It also acknowledges that, as one attendee explained, given that belonging cannot be manufactured, and some students will inevitably face serious challenges in the course of their learning journey – removing structural barriers to student engagement and catching issues where they arise is the other side of the coin of proactive culture change, and essential for student wellbeing.
Where they can’t forgive us is where the support is not there when they need it. We need to not bounce them around or pass them from team to team for different functions.
When students need seamlessness it’s normally when they are in a vulnerable place.
While in theory digital technologies that facilitate interaction with students and collate information about them should create efficiencies, the reality is that it is highly challenging to connect one thing to another and build the processes around them that creates the effect of seamlessness.
Attendees had multiple instances of failures to connect that created disjunctions in the systems: students studying combined honours degrees falling between two schools; assessment and feedback processes bypassing personal tutors who could in theory help the student make sense of their feedback; and gaps in provision of services for specific issues such as students experiencing poor mental health, or sexual violence or misconduct.
One attendee confessed to having run a scenario exercise in which it transpired that a hypothetical student who was having trouble would automatically receive an overwhelming number of emails in a short space of time. Another reported the words of a head of department colleague who spoke nostalgically about their old hard copy filing system – because you could be confident that all the information you needed about a student would be gathered in one place.
Clearly the issue is not the technology per se – though some attendees acknowledged from bitter experience that rolling out new systems tends to require much more resource, thinking, and staff development than might have been optimistically hoped at the start of the process.
But the complexity and scale of many contemporary institutions – especially those that have expanded in the last few years – combined with poor quality or out of date legacy systems, a lack of clarity about what future needs are likely to be, the sheer lack of time and headspace to give these questions the attention they deserve, and even the increased vulnerability of universities to cyber attack, can make universities’ engagement with technology a fraught affair.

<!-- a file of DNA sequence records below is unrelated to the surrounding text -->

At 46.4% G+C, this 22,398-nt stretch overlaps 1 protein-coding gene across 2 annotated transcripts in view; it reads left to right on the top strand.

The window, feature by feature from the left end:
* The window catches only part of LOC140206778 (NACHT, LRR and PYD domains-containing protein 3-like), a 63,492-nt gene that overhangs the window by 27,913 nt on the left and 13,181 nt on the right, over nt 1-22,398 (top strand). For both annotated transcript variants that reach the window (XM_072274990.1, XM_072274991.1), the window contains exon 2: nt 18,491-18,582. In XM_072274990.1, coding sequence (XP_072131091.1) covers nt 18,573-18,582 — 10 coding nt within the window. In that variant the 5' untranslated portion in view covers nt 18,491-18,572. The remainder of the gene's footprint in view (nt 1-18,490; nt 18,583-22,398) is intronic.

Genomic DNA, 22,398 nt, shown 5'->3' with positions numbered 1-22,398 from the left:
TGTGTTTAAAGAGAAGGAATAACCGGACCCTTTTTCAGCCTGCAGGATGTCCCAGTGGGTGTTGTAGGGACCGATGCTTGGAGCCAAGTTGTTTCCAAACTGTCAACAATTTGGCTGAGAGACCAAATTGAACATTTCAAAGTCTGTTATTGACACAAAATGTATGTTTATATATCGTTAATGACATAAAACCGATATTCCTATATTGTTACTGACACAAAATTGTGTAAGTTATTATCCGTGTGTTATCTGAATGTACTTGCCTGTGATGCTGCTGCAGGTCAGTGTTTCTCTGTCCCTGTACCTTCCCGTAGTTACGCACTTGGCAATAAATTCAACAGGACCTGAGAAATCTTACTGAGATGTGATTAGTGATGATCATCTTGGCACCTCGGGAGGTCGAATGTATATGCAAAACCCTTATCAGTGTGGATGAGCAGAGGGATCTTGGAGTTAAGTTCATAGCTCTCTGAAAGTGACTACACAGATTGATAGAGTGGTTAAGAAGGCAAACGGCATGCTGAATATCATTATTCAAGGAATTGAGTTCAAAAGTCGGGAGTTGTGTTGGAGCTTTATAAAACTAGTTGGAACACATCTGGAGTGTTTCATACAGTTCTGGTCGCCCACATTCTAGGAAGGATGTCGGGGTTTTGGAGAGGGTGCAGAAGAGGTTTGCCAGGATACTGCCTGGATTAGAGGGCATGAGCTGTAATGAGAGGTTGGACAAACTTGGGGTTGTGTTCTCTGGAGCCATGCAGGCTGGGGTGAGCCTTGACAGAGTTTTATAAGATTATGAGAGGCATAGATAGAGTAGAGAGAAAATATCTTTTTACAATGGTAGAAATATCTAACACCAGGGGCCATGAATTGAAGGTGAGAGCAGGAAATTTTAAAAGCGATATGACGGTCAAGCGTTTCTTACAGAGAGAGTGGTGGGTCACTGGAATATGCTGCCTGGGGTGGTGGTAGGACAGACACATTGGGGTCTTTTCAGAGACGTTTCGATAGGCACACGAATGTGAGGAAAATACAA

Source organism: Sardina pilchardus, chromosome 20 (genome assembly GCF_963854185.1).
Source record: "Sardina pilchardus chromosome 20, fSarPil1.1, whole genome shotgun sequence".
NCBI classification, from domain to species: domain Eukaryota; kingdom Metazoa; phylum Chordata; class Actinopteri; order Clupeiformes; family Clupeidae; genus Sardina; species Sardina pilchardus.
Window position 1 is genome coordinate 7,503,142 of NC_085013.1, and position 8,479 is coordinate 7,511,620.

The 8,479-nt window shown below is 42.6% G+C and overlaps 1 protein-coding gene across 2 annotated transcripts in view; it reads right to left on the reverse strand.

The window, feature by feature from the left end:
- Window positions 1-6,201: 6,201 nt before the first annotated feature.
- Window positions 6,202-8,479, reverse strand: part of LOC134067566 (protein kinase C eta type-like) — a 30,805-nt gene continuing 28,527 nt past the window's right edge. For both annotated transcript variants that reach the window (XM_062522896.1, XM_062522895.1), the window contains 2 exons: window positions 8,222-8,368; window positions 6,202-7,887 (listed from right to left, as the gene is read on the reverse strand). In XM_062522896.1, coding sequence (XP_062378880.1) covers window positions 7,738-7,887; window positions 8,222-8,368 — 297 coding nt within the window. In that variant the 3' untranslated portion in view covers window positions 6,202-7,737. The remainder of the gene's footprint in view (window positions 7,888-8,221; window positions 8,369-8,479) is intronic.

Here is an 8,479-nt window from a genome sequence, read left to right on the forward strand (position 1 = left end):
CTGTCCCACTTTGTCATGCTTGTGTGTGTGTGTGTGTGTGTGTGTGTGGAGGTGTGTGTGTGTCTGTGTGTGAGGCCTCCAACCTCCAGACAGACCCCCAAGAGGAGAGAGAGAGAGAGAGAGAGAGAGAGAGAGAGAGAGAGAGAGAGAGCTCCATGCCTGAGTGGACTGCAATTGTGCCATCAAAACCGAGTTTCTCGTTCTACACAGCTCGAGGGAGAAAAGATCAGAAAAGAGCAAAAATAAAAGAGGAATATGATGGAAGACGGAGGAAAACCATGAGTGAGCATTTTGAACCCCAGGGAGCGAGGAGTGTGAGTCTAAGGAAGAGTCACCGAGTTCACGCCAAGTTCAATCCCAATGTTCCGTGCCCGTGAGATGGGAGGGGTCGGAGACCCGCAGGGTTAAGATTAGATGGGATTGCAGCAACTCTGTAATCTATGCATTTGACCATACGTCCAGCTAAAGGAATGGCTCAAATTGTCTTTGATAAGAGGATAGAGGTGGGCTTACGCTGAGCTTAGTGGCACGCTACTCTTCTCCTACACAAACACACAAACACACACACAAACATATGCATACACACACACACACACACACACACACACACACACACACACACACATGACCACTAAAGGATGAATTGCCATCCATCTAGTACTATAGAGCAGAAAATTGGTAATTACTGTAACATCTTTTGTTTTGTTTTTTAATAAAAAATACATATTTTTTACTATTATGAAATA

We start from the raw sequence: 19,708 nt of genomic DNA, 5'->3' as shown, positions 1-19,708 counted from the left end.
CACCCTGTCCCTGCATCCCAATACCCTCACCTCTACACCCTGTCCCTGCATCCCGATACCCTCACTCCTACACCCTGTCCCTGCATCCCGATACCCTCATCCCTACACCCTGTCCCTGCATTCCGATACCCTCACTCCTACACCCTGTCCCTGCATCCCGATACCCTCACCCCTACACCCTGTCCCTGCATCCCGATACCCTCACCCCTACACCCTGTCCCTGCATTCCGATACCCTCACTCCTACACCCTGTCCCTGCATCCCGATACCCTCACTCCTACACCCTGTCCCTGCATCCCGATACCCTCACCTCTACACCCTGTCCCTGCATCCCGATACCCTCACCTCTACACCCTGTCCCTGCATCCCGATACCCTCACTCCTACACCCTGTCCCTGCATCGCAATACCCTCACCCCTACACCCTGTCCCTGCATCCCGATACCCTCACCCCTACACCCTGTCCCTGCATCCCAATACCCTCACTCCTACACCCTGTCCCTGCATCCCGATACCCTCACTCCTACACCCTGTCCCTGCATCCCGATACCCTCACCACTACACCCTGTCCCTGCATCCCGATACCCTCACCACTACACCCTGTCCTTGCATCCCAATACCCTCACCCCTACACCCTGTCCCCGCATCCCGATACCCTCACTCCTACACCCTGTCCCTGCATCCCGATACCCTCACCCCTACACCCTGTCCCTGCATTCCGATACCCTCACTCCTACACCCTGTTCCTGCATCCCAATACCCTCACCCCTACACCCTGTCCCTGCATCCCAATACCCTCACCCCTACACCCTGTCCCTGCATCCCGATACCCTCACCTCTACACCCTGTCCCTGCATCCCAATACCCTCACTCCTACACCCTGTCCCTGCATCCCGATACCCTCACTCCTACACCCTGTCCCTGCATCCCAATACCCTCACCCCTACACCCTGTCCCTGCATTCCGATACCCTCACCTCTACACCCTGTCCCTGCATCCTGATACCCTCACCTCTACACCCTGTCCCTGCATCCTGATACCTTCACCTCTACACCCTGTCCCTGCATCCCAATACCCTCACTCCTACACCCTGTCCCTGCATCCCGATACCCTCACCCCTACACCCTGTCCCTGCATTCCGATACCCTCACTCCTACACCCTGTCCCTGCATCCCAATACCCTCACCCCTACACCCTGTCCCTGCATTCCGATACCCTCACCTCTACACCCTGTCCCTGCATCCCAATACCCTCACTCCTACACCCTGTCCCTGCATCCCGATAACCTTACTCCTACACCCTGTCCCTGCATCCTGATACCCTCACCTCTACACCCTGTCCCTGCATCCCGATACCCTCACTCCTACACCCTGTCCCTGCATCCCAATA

As one attendee summed up:
There’s never a time to do the updates you want to do – and there’s no single silver bullet. If we thought that existed we’d probably take the risk and go for it, but the reality is you end up getting a consultant in and fixing a few things till the next problem comes up.
While a broad takeaway from the conversation was that university leaders are still very much on a learning journey of their own when it comes to creating the sort of seamless student experience they aspire to, another was the value of, as one attendee put it, “walking a day in students’ shoes” to experience the real impact of some of these disjunctions.
This insight was grounded, in the words of one attendee, in the understanding that “the learner or user experience is a relational one” – student communication is not only about the transfer of information but about “how we value them, how we make them feel.”
As one attendee, whose area of academic expertise has resonance with the topic, explained:
My background is to try to understand what things look like for the user – and as universities we are nowhere near as good at doing that as we should be – or at trying to understand why we have things or things have ended up a certain way. At the end of the day students don’t really care how we do things as long as they feel looked after.
In other words, even in a more blended future, the centrality of community and care to learning and teaching strategy will be the big takeaway from learning and teaching leaders’ pandemic experience.
This article was written by Debbie McVitty and is published in association with Wonkhe.
Download the full survey demographics and responses.